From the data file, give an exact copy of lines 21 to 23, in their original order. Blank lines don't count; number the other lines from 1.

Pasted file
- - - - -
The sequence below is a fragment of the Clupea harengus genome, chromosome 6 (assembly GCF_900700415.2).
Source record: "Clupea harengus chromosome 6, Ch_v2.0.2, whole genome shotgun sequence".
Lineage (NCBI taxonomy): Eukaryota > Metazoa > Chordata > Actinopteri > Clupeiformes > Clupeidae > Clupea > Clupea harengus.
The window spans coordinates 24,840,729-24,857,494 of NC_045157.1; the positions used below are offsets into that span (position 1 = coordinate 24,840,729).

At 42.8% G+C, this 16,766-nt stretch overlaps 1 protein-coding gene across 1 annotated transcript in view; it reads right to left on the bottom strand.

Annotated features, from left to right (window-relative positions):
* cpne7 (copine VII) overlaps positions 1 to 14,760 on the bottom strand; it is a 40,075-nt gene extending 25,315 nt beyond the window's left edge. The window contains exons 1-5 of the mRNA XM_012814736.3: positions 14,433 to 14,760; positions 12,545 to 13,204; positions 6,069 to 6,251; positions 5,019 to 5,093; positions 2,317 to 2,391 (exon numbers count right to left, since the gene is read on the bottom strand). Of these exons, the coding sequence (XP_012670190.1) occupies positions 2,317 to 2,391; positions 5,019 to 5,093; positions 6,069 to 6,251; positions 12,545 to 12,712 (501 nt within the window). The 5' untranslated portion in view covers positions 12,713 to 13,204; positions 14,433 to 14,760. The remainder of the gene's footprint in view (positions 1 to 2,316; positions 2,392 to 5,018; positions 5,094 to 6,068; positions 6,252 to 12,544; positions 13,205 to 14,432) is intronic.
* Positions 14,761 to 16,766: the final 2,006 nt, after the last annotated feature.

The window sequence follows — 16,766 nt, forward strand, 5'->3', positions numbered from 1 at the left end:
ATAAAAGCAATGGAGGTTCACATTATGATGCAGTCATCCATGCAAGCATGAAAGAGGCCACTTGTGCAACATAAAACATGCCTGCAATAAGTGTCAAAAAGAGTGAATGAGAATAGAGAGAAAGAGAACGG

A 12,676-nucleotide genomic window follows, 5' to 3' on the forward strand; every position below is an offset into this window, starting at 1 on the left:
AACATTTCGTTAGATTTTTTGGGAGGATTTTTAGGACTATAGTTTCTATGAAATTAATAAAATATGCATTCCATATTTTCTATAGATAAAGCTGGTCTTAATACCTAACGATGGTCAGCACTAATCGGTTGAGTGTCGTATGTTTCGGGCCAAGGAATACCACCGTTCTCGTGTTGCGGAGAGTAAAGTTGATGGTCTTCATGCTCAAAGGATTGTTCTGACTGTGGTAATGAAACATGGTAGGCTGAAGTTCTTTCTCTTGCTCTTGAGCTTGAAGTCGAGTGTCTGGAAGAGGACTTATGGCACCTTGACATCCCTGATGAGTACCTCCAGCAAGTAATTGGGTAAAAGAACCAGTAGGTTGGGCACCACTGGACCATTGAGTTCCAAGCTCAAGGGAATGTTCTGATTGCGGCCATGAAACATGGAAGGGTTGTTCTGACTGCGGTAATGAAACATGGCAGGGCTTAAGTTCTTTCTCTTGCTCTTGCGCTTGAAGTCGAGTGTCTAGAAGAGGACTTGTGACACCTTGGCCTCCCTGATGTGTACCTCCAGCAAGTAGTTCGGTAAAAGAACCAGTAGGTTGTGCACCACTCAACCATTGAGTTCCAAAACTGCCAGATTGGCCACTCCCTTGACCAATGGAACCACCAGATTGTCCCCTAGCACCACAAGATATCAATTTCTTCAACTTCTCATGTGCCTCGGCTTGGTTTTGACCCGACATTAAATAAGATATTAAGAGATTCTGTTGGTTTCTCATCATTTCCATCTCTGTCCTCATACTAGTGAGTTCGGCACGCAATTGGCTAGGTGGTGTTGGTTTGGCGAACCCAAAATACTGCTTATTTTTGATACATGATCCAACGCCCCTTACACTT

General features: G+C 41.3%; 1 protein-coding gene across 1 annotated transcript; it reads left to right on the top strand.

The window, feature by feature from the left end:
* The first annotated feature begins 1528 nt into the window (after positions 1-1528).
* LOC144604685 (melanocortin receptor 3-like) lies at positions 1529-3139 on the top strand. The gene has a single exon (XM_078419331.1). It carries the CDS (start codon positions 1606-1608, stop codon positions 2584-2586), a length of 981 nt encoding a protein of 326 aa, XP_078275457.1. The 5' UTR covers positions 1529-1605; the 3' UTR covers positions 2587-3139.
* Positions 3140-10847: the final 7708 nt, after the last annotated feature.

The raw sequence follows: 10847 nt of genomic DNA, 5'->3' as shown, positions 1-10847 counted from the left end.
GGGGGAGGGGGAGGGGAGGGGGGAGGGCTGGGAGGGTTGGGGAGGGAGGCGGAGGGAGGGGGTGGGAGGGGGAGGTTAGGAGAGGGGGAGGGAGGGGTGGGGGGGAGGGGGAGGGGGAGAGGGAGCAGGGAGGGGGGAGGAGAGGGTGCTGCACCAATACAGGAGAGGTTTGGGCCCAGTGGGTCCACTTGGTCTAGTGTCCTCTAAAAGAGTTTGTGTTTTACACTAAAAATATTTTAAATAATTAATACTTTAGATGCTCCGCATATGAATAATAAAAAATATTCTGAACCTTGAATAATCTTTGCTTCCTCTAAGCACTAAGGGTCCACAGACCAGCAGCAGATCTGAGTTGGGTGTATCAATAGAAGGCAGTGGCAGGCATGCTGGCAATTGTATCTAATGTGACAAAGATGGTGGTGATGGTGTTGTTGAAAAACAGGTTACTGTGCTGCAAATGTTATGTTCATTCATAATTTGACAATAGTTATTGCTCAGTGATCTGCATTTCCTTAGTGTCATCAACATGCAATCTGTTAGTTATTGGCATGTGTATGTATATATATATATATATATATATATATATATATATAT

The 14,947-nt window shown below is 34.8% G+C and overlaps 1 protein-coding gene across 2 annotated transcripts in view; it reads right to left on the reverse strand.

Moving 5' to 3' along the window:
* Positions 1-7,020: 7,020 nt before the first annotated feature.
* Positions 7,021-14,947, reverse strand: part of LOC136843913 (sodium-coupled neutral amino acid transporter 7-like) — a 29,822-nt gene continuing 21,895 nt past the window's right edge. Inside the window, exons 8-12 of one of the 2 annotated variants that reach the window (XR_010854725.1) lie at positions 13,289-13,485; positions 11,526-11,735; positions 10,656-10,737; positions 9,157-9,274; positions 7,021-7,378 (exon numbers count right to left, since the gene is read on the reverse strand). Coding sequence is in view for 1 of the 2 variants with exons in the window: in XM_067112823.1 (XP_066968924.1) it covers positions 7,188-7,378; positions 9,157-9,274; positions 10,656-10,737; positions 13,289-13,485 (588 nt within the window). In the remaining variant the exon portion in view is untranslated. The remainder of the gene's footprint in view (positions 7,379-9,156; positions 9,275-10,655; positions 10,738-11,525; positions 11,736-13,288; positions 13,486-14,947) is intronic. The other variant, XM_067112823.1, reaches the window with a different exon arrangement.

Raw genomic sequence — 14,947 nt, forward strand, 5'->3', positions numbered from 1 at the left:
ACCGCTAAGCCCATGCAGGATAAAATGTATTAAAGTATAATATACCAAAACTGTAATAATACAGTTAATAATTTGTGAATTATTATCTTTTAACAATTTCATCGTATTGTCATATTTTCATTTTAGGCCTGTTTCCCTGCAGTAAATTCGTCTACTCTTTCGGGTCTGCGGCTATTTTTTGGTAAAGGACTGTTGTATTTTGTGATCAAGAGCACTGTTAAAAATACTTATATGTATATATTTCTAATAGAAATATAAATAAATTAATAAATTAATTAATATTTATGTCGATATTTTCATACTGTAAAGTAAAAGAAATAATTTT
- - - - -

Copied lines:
Moving 5' to 3' along the window:
* Positions 1-7,020: 7,020 nt before the first annotated feature.
* Positions 7,021-14,947, reverse strand: part of LOC136843913 (sodium-coupled neutral amino acid transporter 7-like) — a 29,822-nt gene continuing 21,895 nt past the window's right edge. Inside the window, exons 8-12 of one of the 2 annotated variants that reach the window (XR_010854725.1) lie at positions 13,289-13,485; positions 11,526-11,735; positions 10,656-10,737; positions 9,157-9,274; positions 7,021-7,378 (exon numbers count right to left, since the gene is read on the reverse strand). Coding sequence is in view for 1 of the 2 variants with exons in the window: in XM_067112823.1 (XP_066968924.1) it covers positions 7,188-7,378; positions 9,157-9,274; positions 10,656-10,737; positions 13,289-13,485 (588 nt within the window). In the remaining variant the exon portion in view is untranslated. The remainder of the gene's footprint in view (positions 7,379-9,156; positions 9,275-10,655; positions 10,738-11,525; positions 11,736-13,288; positions 13,486-14,947) is intronic. The other variant, XM_067112823.1, reaches the window with a different exon arrangement.